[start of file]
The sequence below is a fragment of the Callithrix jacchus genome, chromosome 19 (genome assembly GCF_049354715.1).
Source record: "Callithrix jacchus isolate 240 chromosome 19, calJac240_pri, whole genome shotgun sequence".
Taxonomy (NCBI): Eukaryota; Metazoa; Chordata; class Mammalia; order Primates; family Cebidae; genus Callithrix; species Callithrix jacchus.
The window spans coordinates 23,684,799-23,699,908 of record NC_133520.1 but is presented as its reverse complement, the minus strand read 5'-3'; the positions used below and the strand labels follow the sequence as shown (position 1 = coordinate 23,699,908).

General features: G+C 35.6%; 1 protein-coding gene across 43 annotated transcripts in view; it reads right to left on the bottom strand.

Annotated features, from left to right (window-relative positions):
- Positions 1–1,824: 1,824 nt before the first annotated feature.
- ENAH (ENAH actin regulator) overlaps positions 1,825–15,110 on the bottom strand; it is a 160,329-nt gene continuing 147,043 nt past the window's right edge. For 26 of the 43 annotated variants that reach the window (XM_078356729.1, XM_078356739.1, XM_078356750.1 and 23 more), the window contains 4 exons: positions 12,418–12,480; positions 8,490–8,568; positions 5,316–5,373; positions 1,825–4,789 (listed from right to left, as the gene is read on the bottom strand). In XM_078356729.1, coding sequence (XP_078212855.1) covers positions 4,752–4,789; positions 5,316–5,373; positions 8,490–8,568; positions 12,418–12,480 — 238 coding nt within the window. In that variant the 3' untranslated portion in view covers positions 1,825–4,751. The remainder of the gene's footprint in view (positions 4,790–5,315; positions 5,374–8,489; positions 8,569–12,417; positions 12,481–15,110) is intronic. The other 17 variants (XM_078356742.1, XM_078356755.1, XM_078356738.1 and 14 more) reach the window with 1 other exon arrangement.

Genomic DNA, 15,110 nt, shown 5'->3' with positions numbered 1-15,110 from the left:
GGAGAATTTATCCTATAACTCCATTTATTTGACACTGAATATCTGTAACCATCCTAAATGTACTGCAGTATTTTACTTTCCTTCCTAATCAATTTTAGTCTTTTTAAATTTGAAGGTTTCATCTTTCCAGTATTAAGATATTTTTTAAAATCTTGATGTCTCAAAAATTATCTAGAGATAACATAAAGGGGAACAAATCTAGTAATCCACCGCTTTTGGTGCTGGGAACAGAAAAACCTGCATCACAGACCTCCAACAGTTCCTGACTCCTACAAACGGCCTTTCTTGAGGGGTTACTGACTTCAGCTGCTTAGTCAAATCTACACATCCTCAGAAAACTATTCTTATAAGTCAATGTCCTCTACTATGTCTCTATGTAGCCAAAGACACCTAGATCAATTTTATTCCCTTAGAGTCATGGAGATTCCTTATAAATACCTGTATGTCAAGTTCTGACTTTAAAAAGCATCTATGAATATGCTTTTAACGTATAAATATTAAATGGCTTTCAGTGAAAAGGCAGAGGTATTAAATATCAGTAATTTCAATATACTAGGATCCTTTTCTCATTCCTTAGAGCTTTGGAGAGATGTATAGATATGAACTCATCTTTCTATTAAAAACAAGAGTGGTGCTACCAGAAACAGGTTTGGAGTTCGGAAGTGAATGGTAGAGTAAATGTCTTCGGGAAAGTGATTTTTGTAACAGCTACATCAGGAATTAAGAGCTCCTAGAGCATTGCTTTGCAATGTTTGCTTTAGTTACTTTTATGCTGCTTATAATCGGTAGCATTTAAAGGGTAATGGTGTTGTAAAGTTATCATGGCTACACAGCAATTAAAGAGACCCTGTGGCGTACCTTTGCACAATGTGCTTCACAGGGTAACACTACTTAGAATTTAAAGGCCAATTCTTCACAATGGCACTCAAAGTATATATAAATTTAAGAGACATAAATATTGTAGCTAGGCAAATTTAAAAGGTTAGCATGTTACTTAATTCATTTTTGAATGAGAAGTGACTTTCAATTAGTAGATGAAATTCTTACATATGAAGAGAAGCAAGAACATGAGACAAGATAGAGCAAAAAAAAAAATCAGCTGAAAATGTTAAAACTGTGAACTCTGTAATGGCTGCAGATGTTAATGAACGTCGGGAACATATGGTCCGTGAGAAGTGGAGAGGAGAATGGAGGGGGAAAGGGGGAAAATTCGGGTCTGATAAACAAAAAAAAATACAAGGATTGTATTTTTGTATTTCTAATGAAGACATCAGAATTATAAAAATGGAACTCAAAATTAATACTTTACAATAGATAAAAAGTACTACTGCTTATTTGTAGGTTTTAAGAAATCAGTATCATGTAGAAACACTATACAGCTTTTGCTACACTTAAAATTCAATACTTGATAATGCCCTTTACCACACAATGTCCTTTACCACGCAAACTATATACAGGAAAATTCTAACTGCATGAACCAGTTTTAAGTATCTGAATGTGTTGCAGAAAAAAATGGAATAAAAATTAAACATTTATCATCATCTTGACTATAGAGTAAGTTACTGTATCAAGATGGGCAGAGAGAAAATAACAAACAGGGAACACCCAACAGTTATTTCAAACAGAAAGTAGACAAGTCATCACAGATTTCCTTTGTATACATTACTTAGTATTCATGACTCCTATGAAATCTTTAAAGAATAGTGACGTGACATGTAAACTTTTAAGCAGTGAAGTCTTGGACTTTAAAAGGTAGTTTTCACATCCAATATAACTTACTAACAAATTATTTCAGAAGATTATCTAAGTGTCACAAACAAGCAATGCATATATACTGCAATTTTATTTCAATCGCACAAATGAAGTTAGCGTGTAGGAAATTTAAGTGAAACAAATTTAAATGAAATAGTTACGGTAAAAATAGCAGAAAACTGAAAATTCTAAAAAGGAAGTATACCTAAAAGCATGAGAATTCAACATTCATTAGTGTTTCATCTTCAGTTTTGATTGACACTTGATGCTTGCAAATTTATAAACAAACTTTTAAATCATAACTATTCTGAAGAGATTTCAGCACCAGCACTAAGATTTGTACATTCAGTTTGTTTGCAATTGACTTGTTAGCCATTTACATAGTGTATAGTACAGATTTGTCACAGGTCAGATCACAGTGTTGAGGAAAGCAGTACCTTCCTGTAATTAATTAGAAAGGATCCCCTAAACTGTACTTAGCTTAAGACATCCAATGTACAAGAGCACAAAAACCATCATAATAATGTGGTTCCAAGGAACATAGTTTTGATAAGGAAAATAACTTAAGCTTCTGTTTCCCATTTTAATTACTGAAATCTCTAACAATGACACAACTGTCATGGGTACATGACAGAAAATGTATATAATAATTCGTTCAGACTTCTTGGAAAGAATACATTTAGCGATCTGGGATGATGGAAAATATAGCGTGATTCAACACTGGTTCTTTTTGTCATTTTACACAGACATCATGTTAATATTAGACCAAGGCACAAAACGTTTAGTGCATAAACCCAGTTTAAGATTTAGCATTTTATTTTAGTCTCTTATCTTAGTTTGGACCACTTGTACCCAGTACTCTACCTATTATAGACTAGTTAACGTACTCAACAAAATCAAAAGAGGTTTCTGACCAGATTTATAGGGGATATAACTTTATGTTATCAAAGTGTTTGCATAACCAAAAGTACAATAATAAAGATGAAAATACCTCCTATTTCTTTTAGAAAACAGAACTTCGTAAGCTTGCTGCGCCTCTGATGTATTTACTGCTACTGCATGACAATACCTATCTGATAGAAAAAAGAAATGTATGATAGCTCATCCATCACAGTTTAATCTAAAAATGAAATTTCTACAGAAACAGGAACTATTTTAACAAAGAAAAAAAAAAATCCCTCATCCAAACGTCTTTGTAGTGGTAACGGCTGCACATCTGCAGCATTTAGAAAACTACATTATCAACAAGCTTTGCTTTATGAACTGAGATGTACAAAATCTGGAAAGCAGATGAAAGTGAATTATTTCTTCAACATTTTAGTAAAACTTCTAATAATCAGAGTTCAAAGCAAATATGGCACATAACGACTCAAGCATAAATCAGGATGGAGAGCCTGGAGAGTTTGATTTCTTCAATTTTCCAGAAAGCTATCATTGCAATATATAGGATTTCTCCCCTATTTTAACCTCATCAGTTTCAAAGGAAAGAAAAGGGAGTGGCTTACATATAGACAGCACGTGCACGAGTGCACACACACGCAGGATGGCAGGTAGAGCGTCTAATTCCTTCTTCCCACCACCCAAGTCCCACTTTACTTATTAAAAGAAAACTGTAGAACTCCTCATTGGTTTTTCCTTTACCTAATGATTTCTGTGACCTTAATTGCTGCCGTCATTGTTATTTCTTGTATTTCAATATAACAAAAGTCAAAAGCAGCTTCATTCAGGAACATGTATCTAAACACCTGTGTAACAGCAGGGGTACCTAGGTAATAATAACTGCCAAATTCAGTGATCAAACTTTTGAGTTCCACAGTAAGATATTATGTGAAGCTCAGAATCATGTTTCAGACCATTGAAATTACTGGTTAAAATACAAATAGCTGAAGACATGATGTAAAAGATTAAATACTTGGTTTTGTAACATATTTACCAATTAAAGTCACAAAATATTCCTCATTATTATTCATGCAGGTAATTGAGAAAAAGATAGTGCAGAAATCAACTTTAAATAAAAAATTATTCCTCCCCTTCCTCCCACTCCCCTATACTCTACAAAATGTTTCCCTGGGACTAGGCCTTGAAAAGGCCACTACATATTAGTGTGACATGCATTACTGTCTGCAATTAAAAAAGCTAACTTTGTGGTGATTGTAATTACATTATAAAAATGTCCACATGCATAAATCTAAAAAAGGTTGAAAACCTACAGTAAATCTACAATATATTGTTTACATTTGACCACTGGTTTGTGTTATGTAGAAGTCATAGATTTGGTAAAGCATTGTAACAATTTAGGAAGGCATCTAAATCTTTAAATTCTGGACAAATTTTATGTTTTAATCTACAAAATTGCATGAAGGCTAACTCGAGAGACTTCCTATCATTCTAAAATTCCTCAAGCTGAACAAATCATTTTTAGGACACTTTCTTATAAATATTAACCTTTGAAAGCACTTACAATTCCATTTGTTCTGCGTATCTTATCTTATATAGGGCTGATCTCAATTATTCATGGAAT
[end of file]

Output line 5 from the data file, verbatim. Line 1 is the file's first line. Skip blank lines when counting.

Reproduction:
General features: G+C 35.6%; 1 protein-coding gene across 43 annotated transcripts in view; it reads right to left on the bottom strand.